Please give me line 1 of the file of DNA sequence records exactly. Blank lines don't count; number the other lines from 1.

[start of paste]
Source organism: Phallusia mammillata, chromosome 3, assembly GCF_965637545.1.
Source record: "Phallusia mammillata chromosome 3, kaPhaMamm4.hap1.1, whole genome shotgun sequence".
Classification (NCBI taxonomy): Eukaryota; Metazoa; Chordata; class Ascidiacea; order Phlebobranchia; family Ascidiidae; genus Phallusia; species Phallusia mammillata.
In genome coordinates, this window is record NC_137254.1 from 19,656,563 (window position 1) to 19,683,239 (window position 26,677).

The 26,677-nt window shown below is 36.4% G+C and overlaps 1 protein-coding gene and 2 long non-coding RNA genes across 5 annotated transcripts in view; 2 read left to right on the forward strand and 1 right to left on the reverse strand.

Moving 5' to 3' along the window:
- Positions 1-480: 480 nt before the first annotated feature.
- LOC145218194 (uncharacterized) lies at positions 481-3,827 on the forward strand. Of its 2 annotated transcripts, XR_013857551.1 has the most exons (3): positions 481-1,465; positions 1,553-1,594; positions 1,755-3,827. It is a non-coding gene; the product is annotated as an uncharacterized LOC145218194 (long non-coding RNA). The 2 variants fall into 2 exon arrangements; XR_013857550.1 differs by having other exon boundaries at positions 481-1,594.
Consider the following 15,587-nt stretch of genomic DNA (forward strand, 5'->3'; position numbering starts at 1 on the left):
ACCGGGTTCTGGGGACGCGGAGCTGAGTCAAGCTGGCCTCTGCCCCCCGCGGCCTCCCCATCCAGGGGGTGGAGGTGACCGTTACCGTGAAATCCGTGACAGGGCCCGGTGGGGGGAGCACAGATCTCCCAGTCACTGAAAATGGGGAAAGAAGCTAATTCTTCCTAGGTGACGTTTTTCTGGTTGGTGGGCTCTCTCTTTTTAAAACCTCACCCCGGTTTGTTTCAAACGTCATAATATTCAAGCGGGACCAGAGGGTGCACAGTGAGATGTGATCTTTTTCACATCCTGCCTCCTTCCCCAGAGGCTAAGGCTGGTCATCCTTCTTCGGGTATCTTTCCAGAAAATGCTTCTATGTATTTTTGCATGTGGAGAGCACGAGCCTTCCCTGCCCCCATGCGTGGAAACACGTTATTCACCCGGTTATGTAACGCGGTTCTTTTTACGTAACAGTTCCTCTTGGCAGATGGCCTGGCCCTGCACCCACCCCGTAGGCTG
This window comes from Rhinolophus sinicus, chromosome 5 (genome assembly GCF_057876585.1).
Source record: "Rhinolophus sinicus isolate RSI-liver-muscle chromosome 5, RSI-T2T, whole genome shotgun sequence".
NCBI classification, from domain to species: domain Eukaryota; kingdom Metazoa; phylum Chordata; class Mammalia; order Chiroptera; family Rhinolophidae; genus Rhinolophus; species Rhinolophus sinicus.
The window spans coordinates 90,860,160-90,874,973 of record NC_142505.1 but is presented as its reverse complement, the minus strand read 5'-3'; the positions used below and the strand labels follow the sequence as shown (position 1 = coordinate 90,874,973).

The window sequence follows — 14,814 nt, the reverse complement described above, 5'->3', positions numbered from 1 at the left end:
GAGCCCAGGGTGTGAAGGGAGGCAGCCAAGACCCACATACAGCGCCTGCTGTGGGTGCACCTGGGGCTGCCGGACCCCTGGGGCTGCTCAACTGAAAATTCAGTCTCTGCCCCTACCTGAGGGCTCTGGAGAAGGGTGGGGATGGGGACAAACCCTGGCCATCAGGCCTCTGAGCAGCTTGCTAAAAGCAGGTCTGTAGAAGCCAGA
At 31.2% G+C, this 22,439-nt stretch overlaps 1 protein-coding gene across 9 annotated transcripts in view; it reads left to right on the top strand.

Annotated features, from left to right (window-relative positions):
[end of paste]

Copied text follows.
Source organism: Phallusia mammillata, chromosome 3, assembly GCF_965637545.1.